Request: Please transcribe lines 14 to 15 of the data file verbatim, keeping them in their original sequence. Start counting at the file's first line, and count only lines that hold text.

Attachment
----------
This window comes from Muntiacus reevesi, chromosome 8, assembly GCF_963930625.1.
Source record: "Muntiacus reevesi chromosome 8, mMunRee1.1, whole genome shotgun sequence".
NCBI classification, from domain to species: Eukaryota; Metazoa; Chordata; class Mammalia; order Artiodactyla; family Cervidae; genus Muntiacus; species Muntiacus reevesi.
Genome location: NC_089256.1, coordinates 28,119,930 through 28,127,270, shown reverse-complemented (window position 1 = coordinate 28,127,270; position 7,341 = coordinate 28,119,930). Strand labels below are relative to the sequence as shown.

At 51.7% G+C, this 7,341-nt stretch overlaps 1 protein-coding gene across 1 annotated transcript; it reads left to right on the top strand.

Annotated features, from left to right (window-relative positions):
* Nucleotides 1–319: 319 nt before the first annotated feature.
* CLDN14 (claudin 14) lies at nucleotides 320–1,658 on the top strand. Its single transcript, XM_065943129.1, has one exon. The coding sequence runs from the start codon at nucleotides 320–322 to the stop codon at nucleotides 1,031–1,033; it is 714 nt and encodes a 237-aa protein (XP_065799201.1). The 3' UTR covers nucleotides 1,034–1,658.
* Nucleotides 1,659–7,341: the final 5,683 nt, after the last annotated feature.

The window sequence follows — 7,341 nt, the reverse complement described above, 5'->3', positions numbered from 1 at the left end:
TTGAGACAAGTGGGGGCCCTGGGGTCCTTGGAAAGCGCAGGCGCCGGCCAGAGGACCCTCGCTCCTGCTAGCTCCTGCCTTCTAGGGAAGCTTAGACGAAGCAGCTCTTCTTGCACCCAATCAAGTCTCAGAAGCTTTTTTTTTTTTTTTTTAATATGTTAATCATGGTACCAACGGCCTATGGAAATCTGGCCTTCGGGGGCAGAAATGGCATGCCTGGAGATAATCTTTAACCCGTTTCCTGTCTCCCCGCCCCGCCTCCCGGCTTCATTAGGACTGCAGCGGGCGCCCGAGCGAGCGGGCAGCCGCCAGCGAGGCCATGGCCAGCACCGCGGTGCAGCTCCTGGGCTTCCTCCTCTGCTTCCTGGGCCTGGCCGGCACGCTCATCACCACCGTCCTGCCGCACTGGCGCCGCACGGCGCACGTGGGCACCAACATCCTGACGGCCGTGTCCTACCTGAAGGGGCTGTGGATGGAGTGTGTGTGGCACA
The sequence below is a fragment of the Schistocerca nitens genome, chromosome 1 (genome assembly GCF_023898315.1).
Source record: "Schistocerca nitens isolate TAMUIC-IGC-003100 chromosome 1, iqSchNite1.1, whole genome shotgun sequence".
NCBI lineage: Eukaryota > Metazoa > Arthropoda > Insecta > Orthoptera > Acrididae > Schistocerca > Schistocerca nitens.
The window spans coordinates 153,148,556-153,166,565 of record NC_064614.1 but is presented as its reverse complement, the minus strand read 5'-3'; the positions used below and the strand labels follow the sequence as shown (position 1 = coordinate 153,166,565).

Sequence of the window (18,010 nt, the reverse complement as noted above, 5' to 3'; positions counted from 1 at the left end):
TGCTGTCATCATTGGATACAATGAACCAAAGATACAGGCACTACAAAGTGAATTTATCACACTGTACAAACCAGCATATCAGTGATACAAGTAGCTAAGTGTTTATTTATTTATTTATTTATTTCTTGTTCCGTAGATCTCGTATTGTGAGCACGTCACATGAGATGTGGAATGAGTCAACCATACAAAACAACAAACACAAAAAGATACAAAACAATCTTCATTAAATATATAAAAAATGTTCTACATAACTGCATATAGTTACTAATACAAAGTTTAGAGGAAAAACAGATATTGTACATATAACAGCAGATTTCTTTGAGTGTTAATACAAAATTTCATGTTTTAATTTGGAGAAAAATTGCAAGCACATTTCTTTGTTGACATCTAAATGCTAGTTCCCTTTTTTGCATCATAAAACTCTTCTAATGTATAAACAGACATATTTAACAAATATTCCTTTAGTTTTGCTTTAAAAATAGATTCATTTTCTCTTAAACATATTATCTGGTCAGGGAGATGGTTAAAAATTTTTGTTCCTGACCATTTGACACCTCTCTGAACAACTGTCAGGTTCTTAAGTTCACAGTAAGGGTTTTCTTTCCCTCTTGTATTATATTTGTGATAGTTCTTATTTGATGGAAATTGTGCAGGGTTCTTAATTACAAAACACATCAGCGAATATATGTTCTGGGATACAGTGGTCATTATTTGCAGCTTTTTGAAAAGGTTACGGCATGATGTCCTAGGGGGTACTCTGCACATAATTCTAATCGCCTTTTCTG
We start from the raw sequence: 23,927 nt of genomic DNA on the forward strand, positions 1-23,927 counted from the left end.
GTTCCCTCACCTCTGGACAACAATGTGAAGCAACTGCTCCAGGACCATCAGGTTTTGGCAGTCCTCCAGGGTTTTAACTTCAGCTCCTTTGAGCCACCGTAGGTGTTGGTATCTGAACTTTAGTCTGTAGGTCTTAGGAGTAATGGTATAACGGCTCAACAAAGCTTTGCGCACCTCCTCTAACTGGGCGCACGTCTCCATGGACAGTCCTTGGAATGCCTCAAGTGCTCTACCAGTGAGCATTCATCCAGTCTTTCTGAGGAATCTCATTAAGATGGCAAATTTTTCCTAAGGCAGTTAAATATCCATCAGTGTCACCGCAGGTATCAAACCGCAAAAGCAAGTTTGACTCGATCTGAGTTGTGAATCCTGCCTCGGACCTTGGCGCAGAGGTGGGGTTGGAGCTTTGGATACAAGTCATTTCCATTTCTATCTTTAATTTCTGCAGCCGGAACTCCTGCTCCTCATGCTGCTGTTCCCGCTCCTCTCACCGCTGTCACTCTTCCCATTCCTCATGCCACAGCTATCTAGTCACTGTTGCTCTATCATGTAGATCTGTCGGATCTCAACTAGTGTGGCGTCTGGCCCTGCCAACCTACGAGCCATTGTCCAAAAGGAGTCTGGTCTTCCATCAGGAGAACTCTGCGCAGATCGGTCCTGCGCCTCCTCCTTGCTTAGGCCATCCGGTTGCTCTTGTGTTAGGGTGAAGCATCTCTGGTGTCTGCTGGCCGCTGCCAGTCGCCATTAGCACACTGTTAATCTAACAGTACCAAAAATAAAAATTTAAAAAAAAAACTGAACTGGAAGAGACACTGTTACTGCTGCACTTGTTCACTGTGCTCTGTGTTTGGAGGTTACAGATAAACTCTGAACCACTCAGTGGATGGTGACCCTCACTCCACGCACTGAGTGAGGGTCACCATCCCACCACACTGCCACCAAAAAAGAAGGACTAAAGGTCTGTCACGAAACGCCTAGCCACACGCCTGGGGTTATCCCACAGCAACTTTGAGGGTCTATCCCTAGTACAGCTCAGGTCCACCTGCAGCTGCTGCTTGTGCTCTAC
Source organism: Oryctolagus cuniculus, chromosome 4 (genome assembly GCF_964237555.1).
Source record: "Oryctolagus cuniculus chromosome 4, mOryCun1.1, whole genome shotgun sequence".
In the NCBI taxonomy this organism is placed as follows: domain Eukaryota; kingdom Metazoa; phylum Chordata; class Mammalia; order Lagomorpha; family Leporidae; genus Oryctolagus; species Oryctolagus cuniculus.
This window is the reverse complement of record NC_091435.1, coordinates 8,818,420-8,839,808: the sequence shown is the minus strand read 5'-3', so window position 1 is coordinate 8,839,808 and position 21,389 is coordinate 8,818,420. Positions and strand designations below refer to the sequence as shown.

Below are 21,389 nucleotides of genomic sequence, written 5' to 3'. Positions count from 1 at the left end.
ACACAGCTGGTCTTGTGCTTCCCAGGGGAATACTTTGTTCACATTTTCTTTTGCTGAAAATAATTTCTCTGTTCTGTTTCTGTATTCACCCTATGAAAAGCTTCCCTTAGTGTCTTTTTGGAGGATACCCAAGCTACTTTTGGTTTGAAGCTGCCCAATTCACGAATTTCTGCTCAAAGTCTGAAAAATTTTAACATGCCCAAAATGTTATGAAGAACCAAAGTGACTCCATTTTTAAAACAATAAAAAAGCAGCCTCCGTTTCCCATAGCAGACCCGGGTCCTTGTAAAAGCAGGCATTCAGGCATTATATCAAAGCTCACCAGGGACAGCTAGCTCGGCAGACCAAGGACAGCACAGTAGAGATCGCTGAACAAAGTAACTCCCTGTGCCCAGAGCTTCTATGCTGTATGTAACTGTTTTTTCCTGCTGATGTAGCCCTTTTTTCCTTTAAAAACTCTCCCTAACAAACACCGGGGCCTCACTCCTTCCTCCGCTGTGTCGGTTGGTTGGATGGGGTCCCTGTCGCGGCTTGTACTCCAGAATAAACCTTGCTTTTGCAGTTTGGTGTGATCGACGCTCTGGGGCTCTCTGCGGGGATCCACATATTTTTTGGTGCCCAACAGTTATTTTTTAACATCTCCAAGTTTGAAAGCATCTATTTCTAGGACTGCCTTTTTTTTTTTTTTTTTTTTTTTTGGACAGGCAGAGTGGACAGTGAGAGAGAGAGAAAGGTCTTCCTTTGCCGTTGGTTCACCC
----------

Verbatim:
NCBI lineage: Eukaryota > Metazoa > Arthropoda > Insecta > Orthoptera > Acrididae > Schistocerca > Schistocerca nitens.
The window spans coordinates 153,148,556-153,166,565 of record NC_064614.1 but is presented as its reverse complement, the minus strand read 5'-3'; the positions used below and the strand labels follow the sequence as shown (position 1 = coordinate 153,166,565).